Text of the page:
Not Easy: Just Clear

By Jim Selman | Bio


Yesterday
I was coaching a friend of mine. I was sharing a bit of how important
it is to ‘come from’ your vision for your life. Our future is always a
product of our actions, and our actions are always a correlate of how
we relate to the future. When we act as if the future has already
happened, then it is only a matter of time before that future is
realized or we learn what we need to learn to achieve it. Her response
was, “Well, you make it sound so simple, but it is too abstract and I
need to know ‘how’ to have what I want in the future.” This was my
response.


"I understand. Everything is abstract until we learn it.

I
don’t think learning a new way of being or a different way of observing
the world is simple. I think it is clear when we can set aside our
conventional wisdom and ‘try on’ a different mindset. Not easy, but
clear.

If you are 100% focused on ‘how’ and ‘doing’, then it is impossible to learn a different way of being.

We
normally try to BE different (or become resigned that we can’t change
the way we are) by trying to change what we DO—we try to modify our
behavior. It doesn’t work that way.

We must separate ‘being’ and ‘doing’ as two separate domains.

Our
way of being is not CAUSED by our behavior any more than a Picasso
painting is caused by the brush. It is CREATED. Moreover, your way of
being doesn’t CAUSE anything, it is the CONTEXT that defines the
boundaries of what can be accomplished, all meaning and whatever is
‘doable’. Once we can keep these domains distinct (by creating the
distinction), then we have a choice about who we are and can move in a
world of commitment and coordination that is not a ‘re-action’ to
whatever our history (our story) about a given situation is telling us.

The
‘how to’ is simply changing our conversations and having some mastery
of committed speaking and listening. It also helps to have a coach.

If
we can accept that ‘who we are’ as persons is not separate from ‘who we
are’ as parents, lovers, managers and so forth, then that is a
beginning to the awareness that we CREATE how reality occurs for us
through our interpretations in language. There are many choices and
possibilities beyond merely COPING with our circumstances.
Many of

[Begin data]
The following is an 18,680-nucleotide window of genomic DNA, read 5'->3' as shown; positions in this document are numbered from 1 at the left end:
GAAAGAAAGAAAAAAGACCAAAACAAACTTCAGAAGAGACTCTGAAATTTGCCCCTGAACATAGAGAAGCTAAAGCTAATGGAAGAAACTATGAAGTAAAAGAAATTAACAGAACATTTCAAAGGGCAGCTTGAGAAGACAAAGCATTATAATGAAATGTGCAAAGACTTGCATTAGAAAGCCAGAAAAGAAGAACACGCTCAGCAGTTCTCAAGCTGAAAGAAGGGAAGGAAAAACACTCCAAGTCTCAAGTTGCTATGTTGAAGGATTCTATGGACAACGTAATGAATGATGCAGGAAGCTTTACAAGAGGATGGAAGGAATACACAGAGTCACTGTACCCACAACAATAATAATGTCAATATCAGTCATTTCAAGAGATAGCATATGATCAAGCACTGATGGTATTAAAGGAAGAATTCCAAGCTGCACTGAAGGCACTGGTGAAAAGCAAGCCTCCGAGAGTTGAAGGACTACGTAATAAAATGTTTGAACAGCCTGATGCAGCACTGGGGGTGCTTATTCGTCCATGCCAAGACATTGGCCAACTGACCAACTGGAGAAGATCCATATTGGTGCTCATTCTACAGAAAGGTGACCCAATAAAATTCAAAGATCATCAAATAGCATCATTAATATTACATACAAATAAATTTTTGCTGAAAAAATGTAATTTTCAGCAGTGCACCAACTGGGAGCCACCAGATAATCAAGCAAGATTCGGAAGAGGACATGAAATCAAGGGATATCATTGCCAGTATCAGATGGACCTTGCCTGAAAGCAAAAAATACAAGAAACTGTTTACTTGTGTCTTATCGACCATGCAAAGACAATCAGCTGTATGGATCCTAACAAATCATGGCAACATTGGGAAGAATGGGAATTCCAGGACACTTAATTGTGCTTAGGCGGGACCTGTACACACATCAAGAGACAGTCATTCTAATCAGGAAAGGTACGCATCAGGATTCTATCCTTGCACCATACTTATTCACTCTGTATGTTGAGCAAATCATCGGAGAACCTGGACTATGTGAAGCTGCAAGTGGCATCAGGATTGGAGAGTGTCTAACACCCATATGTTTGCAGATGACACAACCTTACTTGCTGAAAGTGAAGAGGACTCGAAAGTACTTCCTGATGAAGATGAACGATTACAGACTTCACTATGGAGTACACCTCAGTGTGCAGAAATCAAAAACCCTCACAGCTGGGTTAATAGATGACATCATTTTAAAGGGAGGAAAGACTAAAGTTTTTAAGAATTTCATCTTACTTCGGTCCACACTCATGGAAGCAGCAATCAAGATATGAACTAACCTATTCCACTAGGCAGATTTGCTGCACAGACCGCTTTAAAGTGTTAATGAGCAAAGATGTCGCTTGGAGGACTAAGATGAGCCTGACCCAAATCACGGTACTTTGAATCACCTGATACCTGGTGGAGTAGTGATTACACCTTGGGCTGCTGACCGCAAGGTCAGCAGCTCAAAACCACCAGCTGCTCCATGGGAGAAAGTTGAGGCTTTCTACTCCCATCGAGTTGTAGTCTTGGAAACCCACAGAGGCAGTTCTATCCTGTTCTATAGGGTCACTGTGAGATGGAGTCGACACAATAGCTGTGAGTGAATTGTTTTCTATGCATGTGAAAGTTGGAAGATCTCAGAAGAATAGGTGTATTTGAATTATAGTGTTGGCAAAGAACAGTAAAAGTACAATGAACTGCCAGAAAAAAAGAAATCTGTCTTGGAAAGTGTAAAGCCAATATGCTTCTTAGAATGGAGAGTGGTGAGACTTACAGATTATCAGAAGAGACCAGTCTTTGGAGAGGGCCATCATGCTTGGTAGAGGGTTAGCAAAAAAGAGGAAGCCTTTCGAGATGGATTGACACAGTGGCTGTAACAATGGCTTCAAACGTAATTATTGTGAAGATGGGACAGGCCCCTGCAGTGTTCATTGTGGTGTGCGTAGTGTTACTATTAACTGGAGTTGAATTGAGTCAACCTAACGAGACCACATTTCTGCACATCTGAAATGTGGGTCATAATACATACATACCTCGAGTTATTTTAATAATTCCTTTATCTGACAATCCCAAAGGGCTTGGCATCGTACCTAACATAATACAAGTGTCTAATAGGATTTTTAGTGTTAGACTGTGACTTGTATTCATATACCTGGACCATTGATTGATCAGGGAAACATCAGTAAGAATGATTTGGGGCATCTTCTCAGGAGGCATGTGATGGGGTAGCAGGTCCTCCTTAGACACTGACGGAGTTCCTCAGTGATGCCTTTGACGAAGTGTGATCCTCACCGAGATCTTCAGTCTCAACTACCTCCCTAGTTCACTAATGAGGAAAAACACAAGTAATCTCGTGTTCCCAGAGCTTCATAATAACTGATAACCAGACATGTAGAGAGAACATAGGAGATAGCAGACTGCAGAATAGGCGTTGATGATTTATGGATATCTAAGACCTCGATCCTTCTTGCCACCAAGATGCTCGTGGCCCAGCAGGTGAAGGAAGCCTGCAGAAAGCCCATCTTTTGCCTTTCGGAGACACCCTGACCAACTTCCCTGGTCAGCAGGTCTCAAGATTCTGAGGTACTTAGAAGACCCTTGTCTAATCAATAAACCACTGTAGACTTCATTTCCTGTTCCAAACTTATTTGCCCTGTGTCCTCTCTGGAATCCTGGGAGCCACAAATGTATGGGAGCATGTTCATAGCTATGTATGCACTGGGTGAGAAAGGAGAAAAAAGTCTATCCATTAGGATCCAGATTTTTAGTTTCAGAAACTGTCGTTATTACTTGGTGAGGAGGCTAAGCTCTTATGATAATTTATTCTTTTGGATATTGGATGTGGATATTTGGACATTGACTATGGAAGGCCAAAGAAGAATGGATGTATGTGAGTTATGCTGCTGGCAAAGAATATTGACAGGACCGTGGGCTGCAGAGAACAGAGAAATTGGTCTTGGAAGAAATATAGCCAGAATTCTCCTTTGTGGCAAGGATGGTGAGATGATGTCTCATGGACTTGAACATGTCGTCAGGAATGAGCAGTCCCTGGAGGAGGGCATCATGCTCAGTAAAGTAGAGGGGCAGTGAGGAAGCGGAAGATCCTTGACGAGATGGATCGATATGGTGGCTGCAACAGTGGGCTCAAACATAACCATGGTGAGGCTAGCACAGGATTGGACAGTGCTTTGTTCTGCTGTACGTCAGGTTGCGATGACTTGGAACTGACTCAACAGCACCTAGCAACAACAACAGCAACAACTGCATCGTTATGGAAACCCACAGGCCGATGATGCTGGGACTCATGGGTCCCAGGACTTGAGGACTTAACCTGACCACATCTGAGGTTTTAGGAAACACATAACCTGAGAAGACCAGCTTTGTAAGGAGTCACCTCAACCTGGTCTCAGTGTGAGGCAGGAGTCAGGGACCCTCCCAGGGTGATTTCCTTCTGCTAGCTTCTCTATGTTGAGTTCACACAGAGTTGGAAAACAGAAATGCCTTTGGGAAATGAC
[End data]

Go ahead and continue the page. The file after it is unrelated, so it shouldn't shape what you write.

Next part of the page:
us are masters at coping with difficult circumstances. But we often
speak of our lives as if they are permanently conflicted in terms of
our balance between home and work, where we live, who we are with, our
private life, and our concerns about the future. This is normal. Most
of us have demonstrated intelligence and talent in getting along and
being reasonably satisfied. But the big question isn’t about what is
reasonable. The big question is:

 Are we TRULY happy and satisfied, empowered and enthusiastic about the future on a day-to-day basis?

If
so, there is nothing more to say. If not, then the questions are “What
is missing?” and “Can we CREATE what is missing?” If we can’t, then we
are left to cope with what we have.

My worldview is all about
BEING, not DOING. In our conventional worldview, there is no
distinction between ‘being’ and ‘thinking’—there is no BEING. (This is
the Cartesian paradigm: the “I think, therefore I am” worldview.) In
this view, BEING doesn’t exist except as something metaphysical or as
an abstraction or as a ‘thing’ and object.

The key to mastery of
self (and, therefore, happiness) is to be able to tolerate the
discomfort of not understanding (or believing) and to stay connected
and committed to the possibility that:

  1. As beings, we are not objects.
  2. We have choice at every moment regarding our way of being and how we relate to the world.
  3. We
    have the power to ‘have it all’ in terms of maximizing our happiness,
    health, experience of love, being valued and self-expression (our
    well-being).

Another part of mastery is the understanding that
the future has already happened. That is, our actions are always
correlated with how ‘the future’ appears or occurs for us. If we can
change how the future occurs for us, then we can have a different
future than the one that is available to us from the past—from  ‘the
circumstantial (Cartesian) drift’."

© 2009 Jim Selman. All rights reserved.

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